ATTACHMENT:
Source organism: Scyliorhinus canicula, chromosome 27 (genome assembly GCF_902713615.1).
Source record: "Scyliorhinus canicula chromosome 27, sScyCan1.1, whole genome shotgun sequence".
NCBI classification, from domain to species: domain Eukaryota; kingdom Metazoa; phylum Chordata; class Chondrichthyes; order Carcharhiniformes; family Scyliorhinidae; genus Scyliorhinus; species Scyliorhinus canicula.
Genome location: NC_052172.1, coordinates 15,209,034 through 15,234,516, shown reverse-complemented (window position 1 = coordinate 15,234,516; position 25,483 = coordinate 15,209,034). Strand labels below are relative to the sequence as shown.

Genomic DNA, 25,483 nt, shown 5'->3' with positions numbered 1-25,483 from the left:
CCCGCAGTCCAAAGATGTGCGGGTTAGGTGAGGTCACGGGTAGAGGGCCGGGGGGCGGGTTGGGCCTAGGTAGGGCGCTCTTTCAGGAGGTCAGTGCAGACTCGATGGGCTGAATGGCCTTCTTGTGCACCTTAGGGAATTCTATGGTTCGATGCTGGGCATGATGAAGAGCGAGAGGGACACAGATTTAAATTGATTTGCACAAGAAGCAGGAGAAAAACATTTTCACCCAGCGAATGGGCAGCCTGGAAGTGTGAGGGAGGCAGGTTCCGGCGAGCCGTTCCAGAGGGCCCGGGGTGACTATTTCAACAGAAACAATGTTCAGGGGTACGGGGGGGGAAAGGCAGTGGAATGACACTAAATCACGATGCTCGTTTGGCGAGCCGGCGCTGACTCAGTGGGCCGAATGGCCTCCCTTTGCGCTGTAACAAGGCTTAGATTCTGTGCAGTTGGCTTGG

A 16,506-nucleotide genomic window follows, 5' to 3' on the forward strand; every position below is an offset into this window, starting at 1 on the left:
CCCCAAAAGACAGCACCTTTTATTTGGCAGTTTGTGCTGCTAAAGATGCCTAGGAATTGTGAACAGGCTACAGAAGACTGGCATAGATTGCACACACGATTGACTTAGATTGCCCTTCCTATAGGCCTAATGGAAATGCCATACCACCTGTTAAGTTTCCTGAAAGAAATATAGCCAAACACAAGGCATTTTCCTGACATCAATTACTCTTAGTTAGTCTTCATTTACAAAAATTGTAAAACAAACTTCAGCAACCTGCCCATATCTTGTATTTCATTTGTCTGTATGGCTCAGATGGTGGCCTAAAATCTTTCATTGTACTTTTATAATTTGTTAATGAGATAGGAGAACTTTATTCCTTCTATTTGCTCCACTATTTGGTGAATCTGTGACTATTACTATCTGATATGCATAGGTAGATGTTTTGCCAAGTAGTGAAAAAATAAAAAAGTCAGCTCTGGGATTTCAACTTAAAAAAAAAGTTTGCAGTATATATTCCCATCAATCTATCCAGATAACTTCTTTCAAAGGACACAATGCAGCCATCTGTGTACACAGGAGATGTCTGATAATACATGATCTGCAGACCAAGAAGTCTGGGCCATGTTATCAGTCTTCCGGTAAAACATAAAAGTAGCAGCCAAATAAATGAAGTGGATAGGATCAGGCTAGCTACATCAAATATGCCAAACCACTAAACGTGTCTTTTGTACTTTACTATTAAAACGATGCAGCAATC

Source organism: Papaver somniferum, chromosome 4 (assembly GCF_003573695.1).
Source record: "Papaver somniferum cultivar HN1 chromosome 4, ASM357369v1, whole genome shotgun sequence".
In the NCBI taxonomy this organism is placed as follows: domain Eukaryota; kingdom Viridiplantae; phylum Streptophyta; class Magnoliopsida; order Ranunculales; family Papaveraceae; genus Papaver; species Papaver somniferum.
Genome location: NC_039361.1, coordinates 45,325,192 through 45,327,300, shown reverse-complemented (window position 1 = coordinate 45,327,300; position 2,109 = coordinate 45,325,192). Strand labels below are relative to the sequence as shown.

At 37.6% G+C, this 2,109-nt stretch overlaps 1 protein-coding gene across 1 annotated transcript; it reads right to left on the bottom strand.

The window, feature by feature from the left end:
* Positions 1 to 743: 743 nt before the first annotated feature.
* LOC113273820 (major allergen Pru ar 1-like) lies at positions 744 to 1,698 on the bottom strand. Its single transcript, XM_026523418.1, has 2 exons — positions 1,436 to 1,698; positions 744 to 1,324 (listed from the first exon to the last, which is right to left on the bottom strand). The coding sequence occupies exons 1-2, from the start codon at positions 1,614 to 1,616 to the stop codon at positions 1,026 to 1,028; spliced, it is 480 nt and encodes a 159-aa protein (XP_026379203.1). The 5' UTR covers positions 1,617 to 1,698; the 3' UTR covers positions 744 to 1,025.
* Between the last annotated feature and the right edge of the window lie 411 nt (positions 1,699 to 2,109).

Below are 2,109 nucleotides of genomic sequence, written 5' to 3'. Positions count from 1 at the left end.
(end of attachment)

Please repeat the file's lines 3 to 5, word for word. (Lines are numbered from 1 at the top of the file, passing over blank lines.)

NCBI classification, from domain to species: domain Eukaryota; kingdom Metazoa; phylum Chordata; class Chondrichthyes; order Carcharhiniformes; family Scyliorhinidae; genus Scyliorhinus; species Scyliorhinus canicula.
Genome location: NC_052172.1, coordinates 15,209,034 through 15,234,516, shown reverse-complemented (window position 1 = coordinate 15,234,516; position 25,483 = coordinate 15,209,034). Strand labels below are relative to the sequence as shown.

Genomic DNA, 25,483 nt, shown 5'->3' with positions numbered 1-25,483 from the left: